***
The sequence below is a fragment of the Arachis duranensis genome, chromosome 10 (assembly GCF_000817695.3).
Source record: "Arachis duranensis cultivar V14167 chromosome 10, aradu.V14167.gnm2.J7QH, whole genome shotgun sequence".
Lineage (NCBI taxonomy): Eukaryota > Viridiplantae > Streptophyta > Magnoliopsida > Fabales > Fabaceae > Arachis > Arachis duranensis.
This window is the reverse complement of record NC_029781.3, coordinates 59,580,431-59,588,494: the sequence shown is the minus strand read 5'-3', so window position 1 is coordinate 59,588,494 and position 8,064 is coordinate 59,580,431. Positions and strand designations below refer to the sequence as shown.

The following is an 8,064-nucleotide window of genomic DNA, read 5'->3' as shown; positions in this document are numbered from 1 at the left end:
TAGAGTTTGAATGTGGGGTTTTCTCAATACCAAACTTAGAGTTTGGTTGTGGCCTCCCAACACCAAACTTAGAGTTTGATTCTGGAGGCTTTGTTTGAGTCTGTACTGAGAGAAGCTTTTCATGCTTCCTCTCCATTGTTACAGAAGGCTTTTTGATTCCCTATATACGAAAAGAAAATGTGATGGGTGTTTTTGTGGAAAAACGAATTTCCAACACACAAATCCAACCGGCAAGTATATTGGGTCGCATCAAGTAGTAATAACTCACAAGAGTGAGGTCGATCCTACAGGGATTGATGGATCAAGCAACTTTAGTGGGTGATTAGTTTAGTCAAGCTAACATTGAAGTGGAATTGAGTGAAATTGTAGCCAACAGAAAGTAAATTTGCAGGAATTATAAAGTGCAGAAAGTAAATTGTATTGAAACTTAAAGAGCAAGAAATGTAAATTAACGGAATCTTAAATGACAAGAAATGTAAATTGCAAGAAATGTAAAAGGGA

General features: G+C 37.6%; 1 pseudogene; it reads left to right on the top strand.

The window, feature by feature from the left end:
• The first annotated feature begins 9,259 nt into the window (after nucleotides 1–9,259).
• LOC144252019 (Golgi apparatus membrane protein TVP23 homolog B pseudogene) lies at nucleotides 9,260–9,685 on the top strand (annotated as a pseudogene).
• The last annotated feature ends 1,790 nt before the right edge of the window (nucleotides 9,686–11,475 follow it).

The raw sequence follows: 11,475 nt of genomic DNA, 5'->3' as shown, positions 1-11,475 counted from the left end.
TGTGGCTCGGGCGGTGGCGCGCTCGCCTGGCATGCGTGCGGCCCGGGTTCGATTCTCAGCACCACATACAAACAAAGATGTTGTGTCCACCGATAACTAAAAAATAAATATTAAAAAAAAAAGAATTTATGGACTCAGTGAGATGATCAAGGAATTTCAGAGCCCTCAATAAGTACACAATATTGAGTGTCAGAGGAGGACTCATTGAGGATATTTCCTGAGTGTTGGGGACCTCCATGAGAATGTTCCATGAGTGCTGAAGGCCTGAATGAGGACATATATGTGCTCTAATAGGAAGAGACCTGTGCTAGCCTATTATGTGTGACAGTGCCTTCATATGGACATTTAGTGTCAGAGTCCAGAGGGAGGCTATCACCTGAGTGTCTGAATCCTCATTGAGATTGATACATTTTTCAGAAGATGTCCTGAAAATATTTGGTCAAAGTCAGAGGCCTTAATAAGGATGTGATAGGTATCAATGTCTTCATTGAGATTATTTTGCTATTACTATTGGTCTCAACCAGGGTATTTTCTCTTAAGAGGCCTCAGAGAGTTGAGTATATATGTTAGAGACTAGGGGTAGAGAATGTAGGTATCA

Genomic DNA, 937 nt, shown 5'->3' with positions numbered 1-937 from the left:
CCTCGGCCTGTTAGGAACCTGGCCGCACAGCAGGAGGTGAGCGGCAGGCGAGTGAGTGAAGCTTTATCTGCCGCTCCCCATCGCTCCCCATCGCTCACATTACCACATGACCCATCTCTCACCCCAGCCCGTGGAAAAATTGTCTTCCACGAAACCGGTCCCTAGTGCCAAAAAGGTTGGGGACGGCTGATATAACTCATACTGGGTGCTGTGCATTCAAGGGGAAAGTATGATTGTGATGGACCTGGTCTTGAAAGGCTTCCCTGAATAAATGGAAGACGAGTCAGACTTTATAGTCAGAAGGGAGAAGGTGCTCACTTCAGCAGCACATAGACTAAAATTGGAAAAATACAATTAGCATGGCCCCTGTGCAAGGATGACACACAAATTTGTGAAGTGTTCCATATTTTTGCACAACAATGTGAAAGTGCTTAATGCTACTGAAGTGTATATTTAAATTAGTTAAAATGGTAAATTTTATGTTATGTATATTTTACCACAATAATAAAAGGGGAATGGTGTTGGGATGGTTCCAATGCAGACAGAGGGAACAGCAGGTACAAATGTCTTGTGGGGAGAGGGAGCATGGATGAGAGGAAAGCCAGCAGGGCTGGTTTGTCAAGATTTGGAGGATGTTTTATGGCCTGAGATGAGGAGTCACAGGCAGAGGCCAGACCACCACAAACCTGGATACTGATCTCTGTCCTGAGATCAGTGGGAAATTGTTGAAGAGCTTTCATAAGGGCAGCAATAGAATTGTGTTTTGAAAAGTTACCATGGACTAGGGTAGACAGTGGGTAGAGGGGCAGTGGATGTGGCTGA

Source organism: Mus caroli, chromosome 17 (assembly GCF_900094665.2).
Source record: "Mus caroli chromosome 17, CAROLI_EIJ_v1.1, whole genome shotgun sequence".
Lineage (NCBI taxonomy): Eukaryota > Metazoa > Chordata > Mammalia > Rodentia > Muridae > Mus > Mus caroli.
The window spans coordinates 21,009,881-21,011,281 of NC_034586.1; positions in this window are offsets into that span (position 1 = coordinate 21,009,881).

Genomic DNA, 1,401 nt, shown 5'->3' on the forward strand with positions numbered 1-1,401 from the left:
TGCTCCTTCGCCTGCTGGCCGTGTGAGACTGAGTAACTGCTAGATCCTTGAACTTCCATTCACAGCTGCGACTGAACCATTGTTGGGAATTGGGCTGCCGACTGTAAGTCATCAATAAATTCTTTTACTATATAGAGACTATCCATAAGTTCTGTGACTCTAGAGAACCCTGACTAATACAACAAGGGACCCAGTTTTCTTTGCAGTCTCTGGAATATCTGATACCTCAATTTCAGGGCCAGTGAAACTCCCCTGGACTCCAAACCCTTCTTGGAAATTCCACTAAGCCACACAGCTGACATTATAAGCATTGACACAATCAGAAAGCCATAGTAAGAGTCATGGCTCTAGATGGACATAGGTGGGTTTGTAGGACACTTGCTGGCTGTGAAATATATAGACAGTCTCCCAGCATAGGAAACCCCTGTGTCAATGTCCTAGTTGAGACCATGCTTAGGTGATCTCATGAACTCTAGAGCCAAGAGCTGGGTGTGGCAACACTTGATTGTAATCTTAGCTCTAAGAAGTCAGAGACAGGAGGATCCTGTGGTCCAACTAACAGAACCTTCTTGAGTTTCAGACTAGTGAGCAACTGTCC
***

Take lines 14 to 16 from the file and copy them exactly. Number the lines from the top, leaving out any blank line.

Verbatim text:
Genomic DNA, 937 nt, shown 5'->3' with positions numbered 1-937 from the left:
CCTCGGCCTGTTAGGAACCTGGCCGCACAGCAGGAGGTGAGCGGCAGGCGAGTGAGTGAAGCTTTATCTGCCGCTCCCCATCGCTCCCCATCGCTCACATTACCACATGACCCATCTCTCACCCCAGCCCGTGGAAAAATTGTCTTCCACGAAACCGGTCCCTAGTGCCAAAAAGGTTGGGGACGGCTGATATAACTCATACTGGGTGCTGTGCATTCAAGGGGAAAGTATGATTGTGATGGACCTGGTCTTGAAAGGCTTCCCTGAATAAATGGAAGACGAGTCAGACTTTATAGTCAGAAGGGAGAAGGTGCTCACTTCAGCAGCACATAGACTAAAATTGGAAAAATACAATTAGCATGGCCCCTGTGCAAGGATGACACACAAATTTGTGAAGTGTTCCATATTTTTGCACAACAATGTGAAAGTGCTTAATGCTACTGAAGTGTATATTTAAATTAGTTAAAATGGTAAATTTTATGTTATGTATATTTTACCACAATAATAAAAGGGGAATGGTGTTGGGATGGTTCCAATGCAGACAGAGGGAACAGCAGGTACAAATGTCTTGTGGGGAGAGGGAGCATGGATGAGAGGAAAGCCAGCAGGGCTGGTTTGTCAAGATTTGGAGGATGTTTTATGGCCTGAGATGAGGAGTCACAGGCAGAGGCCAGACCACCACAAACCTGGATACTGATCTCTGTCCTGAGATCAGTGGGAAATTGTTGAAGAGCTTTCATAAGGGCAGCAATAGAATTGTGTTTTGAAAAGTTACCATGGACTAGGGTAGACAGTGGGTAGAGGGGCAGTGGATGTGGCTGA

Source organism: Mus caroli, chromosome 17 (assembly GCF_900094665.2).